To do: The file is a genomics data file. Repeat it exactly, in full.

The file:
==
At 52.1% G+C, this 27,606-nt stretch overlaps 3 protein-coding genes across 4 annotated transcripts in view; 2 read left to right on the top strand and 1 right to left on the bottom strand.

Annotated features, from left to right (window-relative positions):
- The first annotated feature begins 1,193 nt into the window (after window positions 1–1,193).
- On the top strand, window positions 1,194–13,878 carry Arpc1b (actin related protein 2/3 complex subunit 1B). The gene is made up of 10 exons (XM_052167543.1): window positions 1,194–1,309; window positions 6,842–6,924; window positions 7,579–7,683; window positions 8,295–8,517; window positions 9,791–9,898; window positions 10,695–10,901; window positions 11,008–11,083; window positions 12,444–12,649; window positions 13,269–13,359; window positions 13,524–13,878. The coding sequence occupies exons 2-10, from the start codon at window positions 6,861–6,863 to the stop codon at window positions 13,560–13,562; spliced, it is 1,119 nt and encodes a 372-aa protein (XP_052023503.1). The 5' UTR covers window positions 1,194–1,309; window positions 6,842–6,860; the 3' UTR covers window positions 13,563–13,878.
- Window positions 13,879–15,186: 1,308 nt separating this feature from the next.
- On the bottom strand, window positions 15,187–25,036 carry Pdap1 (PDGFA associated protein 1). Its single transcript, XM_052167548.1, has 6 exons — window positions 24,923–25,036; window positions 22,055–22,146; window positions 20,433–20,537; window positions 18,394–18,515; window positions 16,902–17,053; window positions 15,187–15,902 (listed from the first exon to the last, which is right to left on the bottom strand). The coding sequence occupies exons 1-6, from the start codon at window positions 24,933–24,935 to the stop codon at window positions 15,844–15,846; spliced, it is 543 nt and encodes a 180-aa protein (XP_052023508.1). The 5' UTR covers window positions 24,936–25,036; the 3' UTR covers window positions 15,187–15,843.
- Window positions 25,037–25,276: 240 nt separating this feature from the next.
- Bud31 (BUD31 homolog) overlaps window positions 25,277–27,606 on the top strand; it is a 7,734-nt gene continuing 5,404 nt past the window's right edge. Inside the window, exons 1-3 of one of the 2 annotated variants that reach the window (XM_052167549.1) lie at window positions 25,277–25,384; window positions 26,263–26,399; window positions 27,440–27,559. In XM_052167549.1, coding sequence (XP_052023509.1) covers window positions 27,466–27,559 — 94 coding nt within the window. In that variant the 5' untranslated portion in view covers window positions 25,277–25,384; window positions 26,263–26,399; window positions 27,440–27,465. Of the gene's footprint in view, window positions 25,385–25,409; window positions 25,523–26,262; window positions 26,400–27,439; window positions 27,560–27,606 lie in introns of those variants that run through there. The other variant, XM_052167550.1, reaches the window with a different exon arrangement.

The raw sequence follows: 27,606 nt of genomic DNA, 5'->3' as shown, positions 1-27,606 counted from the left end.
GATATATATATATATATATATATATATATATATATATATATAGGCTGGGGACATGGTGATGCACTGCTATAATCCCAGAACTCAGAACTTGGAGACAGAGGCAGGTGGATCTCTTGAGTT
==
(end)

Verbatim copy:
At 52.1% G+C, this 27,606-nt stretch overlaps 3 protein-coding genes across 4 annotated transcripts in view; 2 read left to right on the top strand and 1 right to left on the bottom strand.

Annotated features, from left to right (window-relative positions):
- The first annotated feature begins 1,193 nt into the window (after window positions 1–1,193).
- On the top strand, window positions 1,194–13,878 carry Arpc1b (actin related protein 2/3 complex subunit 1B). The gene is made up of 10 exons (XM_052167543.1): window positions 1,194–1,309; window positions 6,842–6,924; window positions 7,579–7,683; window positions 8,295–8,517; window positions 9,791–9,898; window positions 10,695–10,901; window positions 11,008–11,083; window positions 12,444–12,649; window positions 13,269–13,359; window positions 13,524–13,878. The coding sequence occupies exons 2-10, from the start codon at window positions 6,861–6,863 to the stop codon at window positions 13,560–13,562; spliced, it is 1,119 nt and encodes a 372-aa protein (XP_052023503.1). The 5' UTR covers window positions 1,194–1,309; window positions 6,842–6,860; the 3' UTR covers window positions 13,563–13,878.
- Window positions 13,879–15,186: 1,308 nt separating this feature from the next.
- On the bottom strand, window positions 15,187–25,036 carry Pdap1 (PDGFA associated protein 1). Its single transcript, XM_052167548.1, has 6 exons — window positions 24,923–25,036; window positions 22,055–22,146; window positions 20,433–20,537; window positions 18,394–18,515; window positions 16,902–17,053; window positions 15,187–15,902 (listed from the first exon to the last, which is right to left on the bottom strand). The coding sequence occupies exons 1-6, from the start codon at window positions 24,933–24,935 to the stop codon at window positions 15,844–15,846; spliced, it is 543 nt and encodes a 180-aa protein (XP_052023508.1). The 5' UTR covers window positions 24,936–25,036; the 3' UTR covers window positions 15,187–15,843.
- Window positions 25,037–25,276: 240 nt separating this feature from the next.
- Bud31 (BUD31 homolog) overlaps window positions 25,277–27,606 on the top strand; it is a 7,734-nt gene continuing 5,404 nt past the window's right edge. Inside the window, exons 1-3 of one of the 2 annotated variants that reach the window (XM_052167549.1) lie at window positions 25,277–25,384; window positions 26,263–26,399; window positions 27,440–27,559. In XM_052167549.1, coding sequence (XP_052023509.1) covers window positions 27,466–27,559 — 94 coding nt within the window. In that variant the 5' untranslated portion in view covers window positions 25,277–25,384; window positions 26,263–26,399; window positions 27,440–27,465. Of the gene's footprint in view, window positions 25,385–25,409; window positions 25,523–26,262; window positions 26,400–27,439; window positions 27,560–27,606 lie in introns of those variants that run through there. The other variant, XM_052167550.1, reaches the window with a different exon arrangement.

The raw sequence follows: 27,606 nt of genomic DNA, 5'->3' as shown, positions 1-27,606 counted from the left end.
GATATATATATATATATATATATATATATATATATATATATAGGCTGGGGACATGGTGATGCACTGCTATAATCCCAGAACTCAGAACTTGGAGACAGAGGCAGGTGGATCTCTTGAGTT